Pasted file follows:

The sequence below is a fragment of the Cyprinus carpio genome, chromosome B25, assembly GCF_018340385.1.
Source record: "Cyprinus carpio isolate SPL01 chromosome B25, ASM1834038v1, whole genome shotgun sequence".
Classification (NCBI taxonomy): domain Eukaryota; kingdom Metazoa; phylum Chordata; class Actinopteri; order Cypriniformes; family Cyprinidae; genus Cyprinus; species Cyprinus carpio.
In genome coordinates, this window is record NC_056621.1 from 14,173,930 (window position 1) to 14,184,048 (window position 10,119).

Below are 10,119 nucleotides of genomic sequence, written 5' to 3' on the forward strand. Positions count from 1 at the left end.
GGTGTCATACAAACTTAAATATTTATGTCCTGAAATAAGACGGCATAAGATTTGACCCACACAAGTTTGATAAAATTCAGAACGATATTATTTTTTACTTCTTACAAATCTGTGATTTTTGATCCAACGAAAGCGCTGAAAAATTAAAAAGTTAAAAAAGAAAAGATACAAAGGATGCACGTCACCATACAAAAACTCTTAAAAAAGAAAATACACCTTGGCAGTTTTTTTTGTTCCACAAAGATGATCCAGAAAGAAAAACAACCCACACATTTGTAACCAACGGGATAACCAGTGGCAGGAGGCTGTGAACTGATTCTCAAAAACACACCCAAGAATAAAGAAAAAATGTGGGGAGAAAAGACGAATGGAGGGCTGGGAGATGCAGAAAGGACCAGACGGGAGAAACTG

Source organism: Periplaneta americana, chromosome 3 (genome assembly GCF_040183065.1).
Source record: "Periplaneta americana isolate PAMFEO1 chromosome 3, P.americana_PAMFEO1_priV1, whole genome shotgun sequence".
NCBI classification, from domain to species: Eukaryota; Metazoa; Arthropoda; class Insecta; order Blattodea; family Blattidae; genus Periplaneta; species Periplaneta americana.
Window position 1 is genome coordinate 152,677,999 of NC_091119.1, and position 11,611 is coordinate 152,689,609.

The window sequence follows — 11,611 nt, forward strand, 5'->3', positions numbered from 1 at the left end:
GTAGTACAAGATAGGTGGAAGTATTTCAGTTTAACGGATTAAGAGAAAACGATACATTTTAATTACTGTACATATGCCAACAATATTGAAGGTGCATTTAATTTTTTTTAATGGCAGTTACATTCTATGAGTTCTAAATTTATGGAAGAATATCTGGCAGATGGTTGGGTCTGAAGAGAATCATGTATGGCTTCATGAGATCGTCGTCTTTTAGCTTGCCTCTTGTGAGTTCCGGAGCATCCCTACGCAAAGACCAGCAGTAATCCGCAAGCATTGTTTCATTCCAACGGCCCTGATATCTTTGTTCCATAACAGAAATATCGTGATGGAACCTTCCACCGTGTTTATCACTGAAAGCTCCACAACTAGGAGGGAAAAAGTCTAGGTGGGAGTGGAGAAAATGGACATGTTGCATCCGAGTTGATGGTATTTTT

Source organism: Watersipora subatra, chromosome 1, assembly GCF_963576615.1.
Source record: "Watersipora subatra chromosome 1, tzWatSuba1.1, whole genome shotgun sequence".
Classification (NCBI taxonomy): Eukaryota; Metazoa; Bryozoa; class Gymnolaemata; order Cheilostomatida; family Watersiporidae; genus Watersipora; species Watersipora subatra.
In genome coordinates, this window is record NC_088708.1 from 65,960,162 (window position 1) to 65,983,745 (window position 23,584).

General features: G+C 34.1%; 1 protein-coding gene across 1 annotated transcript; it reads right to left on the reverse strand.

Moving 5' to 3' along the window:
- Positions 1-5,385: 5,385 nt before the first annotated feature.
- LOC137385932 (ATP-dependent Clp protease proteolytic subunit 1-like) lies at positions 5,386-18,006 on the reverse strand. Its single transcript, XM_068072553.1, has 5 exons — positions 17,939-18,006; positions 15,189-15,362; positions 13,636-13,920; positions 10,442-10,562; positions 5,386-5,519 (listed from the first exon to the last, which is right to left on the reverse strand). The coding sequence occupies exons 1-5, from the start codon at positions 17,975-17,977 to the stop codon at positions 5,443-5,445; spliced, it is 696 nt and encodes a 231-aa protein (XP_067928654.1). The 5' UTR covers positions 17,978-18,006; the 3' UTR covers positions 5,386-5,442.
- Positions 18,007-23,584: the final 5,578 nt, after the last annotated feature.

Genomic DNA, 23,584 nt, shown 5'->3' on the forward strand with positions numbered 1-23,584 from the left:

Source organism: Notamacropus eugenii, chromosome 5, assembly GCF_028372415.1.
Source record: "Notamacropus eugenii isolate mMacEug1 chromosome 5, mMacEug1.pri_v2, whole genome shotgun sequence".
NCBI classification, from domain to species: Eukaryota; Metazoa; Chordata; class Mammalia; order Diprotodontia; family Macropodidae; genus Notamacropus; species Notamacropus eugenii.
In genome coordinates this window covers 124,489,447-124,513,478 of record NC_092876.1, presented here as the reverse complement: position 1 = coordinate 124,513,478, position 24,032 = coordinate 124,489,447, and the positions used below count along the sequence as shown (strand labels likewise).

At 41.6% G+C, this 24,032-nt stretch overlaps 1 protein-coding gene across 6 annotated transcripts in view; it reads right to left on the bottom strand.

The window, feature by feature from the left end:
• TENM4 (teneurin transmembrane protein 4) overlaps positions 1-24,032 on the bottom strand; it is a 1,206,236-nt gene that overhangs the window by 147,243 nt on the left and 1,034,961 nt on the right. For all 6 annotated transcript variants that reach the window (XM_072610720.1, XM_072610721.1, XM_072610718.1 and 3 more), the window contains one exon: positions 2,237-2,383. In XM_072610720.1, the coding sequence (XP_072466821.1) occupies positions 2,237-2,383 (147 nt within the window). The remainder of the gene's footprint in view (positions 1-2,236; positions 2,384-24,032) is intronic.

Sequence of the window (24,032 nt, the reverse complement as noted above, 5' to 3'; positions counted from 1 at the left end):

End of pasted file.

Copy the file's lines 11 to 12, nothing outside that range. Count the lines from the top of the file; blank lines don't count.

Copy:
The window sequence follows — 11,611 nt, forward strand, 5'->3', positions numbered from 1 at the left end:
GTAGTACAAGATAGGTGGAAGTATTTCAGTTTAACGGATTAAGAGAAAACGATACATTTTAATTACTGTACATATGCCAACAATATTGAAGGTGCATTTAATTTTTTTTAATGGCAGTTACATTCTATGAGTTCTAAATTTATGGAAGAATATCTGGCAGATGGTTGGGTCTGAAGAGAATCATGTATGGCTTCATGAGATCGTCGTCTTTTAGCTTGCCTCTTGTGAGTTCCGGAGCATCCCTACGCAAAGACCAGCAGTAATCCGCAAGCATTGTTTCATTCCAACGGCCCTGATATCTTTGTTCCATAACAGAAATATCGTGATGGAACCTTCCACCGTGTTTATCACTGAAAGCTCCACAACTAGGAGGGAAAAAGTCTAGGTGGGAGTGGAGAAAATGGACATGTTGCATCCGAGTTGATGGTATTTTT